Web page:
the sorry state of music and intellectualism in Wagner's time and setting, he surely would have been surprised if his operas and his ideas achieved any wide currency. That he continued to work with intense energy to develop his ideas, to fix them into musical form and to propagate them, while knowing that probably no sizeable population would ever likely take note of them, and while believing that his existence as an underappreciated, rational individual in an irrational world was absurd and futile, is a testimony to the enormous will-power of this "ubermensch."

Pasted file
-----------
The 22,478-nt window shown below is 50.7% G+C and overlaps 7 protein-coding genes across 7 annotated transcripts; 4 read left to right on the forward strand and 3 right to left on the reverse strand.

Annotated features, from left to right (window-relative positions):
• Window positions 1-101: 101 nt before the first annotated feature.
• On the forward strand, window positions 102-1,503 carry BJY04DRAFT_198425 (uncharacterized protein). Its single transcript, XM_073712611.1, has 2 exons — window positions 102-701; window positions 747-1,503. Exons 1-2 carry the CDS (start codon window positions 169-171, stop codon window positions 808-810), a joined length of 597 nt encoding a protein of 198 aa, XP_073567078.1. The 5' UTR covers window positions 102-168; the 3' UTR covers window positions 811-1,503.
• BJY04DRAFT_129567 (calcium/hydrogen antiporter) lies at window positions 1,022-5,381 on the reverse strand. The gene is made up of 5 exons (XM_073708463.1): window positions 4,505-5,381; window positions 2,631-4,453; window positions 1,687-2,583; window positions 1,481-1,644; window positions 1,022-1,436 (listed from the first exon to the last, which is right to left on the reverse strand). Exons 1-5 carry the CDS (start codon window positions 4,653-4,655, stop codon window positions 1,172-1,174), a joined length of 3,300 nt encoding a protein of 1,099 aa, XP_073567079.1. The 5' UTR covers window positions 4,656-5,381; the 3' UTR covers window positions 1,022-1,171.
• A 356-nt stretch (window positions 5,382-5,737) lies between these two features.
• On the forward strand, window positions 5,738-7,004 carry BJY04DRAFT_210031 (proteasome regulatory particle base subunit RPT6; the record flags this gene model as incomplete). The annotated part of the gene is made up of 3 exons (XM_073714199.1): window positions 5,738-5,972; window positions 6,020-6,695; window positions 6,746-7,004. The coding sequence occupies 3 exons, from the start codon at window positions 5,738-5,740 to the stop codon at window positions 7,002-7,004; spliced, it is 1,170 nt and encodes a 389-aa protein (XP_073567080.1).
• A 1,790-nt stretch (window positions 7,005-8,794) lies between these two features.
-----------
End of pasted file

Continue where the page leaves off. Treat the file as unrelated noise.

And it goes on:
CORRESPONDENCE OF WAGNER AND LISZT, VOLUME 2
Yesterday (Saturday, January 7th) first performance of "Lohengrin" at Leipzig. The public, very numerous in spite of double prices, displayed much sympathy and admiration for this wonderful work. The first act went tolerably well as far as the artists were concerned. Rietz conducted in a precise and decent manner, and the ENSEMBLES had been carefully studied. The